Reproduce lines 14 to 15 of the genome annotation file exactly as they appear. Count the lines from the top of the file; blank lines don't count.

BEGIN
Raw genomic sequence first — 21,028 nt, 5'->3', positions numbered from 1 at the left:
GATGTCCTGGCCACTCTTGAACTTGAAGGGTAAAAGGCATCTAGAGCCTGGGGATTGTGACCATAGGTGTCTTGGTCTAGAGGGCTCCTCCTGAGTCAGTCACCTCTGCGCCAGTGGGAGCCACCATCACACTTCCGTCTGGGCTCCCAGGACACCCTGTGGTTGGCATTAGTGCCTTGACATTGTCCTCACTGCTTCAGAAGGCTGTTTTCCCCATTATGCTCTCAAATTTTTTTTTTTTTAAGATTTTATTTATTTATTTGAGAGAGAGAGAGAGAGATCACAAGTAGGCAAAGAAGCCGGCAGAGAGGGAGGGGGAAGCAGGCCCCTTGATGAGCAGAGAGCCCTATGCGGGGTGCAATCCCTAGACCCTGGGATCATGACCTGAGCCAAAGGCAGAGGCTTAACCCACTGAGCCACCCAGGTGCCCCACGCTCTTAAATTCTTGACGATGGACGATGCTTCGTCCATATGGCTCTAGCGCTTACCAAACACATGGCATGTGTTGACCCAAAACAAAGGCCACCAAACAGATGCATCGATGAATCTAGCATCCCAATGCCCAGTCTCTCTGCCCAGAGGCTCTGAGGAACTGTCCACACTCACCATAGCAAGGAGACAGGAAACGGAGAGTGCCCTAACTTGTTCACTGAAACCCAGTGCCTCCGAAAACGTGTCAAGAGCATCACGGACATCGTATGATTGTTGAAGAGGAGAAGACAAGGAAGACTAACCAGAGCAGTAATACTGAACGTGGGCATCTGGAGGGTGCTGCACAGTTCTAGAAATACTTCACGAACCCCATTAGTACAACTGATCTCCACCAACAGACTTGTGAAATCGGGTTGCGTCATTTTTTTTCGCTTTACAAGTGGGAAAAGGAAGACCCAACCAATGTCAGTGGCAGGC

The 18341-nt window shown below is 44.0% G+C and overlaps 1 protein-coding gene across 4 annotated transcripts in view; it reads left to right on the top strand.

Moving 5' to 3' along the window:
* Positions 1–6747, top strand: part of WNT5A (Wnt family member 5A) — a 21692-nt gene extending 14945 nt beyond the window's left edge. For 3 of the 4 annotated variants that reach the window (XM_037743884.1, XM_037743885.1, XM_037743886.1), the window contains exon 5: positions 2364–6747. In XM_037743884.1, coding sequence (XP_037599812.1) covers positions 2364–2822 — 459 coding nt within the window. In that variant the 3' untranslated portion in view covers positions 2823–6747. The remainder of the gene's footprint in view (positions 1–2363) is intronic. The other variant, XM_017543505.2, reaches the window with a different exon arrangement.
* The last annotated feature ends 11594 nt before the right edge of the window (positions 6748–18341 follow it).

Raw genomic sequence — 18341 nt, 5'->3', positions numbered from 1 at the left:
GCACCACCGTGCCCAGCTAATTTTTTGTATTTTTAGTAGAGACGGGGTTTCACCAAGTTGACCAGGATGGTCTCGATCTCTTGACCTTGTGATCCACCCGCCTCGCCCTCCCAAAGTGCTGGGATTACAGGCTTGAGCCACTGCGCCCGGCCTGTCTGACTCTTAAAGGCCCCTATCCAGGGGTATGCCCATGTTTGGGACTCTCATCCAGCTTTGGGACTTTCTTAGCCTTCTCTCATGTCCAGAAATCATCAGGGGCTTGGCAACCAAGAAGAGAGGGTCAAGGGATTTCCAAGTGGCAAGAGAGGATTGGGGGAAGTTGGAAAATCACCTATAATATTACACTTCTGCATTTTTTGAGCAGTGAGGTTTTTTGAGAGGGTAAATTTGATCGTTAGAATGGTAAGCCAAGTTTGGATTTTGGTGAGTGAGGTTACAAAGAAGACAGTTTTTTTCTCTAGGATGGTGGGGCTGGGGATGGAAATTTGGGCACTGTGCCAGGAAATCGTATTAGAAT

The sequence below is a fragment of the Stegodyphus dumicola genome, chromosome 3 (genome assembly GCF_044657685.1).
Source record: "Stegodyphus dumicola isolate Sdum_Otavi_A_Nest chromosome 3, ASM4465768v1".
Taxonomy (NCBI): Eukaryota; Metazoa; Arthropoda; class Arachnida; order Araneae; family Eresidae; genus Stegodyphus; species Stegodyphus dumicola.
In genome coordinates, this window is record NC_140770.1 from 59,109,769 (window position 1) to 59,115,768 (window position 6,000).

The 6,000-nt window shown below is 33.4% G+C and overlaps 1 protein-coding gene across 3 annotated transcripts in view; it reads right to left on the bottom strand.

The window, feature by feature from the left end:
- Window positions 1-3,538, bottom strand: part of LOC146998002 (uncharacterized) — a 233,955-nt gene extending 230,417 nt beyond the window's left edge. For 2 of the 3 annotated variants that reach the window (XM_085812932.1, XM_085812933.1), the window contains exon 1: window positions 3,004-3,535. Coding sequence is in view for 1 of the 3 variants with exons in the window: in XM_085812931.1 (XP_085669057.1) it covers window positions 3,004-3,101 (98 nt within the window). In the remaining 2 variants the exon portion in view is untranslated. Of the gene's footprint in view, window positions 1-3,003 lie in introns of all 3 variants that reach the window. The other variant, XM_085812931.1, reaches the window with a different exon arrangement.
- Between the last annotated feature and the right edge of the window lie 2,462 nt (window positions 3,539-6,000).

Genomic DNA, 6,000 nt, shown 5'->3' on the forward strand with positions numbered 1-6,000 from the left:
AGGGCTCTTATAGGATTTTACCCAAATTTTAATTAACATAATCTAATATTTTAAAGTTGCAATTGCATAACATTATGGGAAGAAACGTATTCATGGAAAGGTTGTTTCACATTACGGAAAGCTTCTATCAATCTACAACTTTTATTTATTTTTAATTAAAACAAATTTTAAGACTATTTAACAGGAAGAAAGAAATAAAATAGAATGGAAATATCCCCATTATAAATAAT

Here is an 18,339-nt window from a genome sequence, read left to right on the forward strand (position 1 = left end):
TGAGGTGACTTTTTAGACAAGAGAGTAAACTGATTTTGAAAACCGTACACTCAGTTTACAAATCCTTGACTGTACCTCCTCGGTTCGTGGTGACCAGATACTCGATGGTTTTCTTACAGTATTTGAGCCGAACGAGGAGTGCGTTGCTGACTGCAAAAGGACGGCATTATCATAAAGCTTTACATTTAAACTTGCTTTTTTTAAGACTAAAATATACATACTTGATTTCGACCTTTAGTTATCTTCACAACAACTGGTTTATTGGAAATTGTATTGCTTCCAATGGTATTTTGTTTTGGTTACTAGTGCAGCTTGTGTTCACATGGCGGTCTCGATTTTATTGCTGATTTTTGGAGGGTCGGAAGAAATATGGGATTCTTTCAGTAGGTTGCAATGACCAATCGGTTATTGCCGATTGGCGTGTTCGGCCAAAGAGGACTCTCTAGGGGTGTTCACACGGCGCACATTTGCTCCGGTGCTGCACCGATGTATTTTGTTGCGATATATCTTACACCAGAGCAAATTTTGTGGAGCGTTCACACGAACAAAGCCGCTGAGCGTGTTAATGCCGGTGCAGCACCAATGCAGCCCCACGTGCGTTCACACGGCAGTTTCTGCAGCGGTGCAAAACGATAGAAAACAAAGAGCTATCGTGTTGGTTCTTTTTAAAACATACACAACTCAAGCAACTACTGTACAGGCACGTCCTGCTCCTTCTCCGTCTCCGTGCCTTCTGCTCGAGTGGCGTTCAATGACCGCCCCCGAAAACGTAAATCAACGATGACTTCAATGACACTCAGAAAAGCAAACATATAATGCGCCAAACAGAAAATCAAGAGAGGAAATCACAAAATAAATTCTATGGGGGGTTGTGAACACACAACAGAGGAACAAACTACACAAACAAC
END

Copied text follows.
The window, feature by feature from the left end:
- Window positions 1-3,538, bottom strand: part of LOC146998002 (uncharacterized) — a 233,955-nt gene extending 230,417 nt beyond the window's left edge. For 2 of the 3 annotated variants that reach the window (XM_085812932.1, XM_085812933.1), the window contains exon 1: window positions 3,004-3,535. Coding sequence is in view for 1 of the 3 variants with exons in the window: in XM_085812931.1 (XP_085669057.1) it covers window positions 3,004-3,101 (98 nt within the window). In the remaining 2 variants the exon portion in view is untranslated. Of the gene's footprint in view, window positions 1-3,003 lie in introns of all 3 variants that reach the window. The other variant, XM_085812931.1, reaches the window with a different exon arrangement.